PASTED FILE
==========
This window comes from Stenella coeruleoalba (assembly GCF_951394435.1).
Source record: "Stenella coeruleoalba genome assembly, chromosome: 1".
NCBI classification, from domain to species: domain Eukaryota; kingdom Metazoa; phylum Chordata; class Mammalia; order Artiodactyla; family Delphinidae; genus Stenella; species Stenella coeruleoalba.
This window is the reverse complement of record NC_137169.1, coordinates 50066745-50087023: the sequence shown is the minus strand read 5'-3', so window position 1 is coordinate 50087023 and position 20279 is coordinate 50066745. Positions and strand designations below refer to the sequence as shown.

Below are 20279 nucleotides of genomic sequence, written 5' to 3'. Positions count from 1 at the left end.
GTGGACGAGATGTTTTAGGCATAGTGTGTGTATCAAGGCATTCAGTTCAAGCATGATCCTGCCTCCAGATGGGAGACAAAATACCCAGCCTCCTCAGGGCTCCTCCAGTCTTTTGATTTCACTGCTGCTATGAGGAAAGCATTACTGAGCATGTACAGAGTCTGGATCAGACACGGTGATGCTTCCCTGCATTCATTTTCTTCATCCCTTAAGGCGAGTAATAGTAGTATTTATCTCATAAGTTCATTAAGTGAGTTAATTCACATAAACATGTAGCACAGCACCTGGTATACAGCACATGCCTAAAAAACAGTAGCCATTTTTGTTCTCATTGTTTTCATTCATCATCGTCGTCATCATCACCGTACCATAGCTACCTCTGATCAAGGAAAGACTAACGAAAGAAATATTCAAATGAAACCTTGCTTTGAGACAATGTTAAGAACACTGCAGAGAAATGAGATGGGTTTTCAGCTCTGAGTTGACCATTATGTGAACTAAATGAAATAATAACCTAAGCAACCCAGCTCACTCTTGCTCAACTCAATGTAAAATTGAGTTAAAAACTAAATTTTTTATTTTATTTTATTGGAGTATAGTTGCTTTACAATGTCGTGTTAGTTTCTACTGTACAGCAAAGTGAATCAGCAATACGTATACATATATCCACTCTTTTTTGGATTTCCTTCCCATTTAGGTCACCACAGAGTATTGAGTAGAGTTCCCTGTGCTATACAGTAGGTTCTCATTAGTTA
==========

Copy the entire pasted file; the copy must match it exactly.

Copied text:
This window comes from Stenella coeruleoalba (assembly GCF_951394435.1).
Source record: "Stenella coeruleoalba genome assembly, chromosome: 1".
NCBI classification, from domain to species: domain Eukaryota; kingdom Metazoa; phylum Chordata; class Mammalia; order Artiodactyla; family Delphinidae; genus Stenella; species Stenella coeruleoalba.
This window is the reverse complement of record NC_137169.1, coordinates 50066745-50087023: the sequence shown is the minus strand read 5'-3', so window position 1 is coordinate 50087023 and position 20279 is coordinate 50066745. Positions and strand designations below refer to the sequence as shown.

Below are 20279 nucleotides of genomic sequence, written 5' to 3'. Positions count from 1 at the left end.
GTGGACGAGATGTTTTAGGCATAGTGTGTGTATCAAGGCATTCAGTTCAAGCATGATCCTGCCTCCAGATGGGAGACAAAATACCCAGCCTCCTCAGGGCTCCTCCAGTCTTTTGATTTCACTGCTGCTATGAGGAAAGCATTACTGAGCATGTACAGAGTCTGGATCAGACACGGTGATGCTTCCCTGCATTCATTTTCTTCATCCCTTAAGGCGAGTAATAGTAGTATTTATCTCATAAGTTCATTAAGTGAGTTAATTCACATAAACATGTAGCACAGCACCTGGTATACAGCACATGCCTAAAAAACAGTAGCCATTTTTGTTCTCATTGTTTTCATTCATCATCGTCGTCATCATCACCGTACCATAGCTACCTCTGATCAAGGAAAGACTAACGAAAGAAATATTCAAATGAAACCTTGCTTTGAGACAATGTTAAGAACACTGCAGAGAAATGAGATGGGTTTTCAGCTCTGAGTTGACCATTATGTGAACTAAATGAAATAATAACCTAAGCAACCCAGCTCACTCTTGCTCAACTCAATGTAAAATTGAGTTAAAAACTAAATTTTTTATTTTATTTTATTGGAGTATAGTTGCTTTACAATGTCGTGTTAGTTTCTACTGTACAGCAAAGTGAATCAGCAATACGTATACATATATCCACTCTTTTTTGGATTTCCTTCCCATTTAGGTCACCACAGAGTATTGAGTAGAGTTCCCTGTGCTATACAGTAGGTTCTCATTAGTTA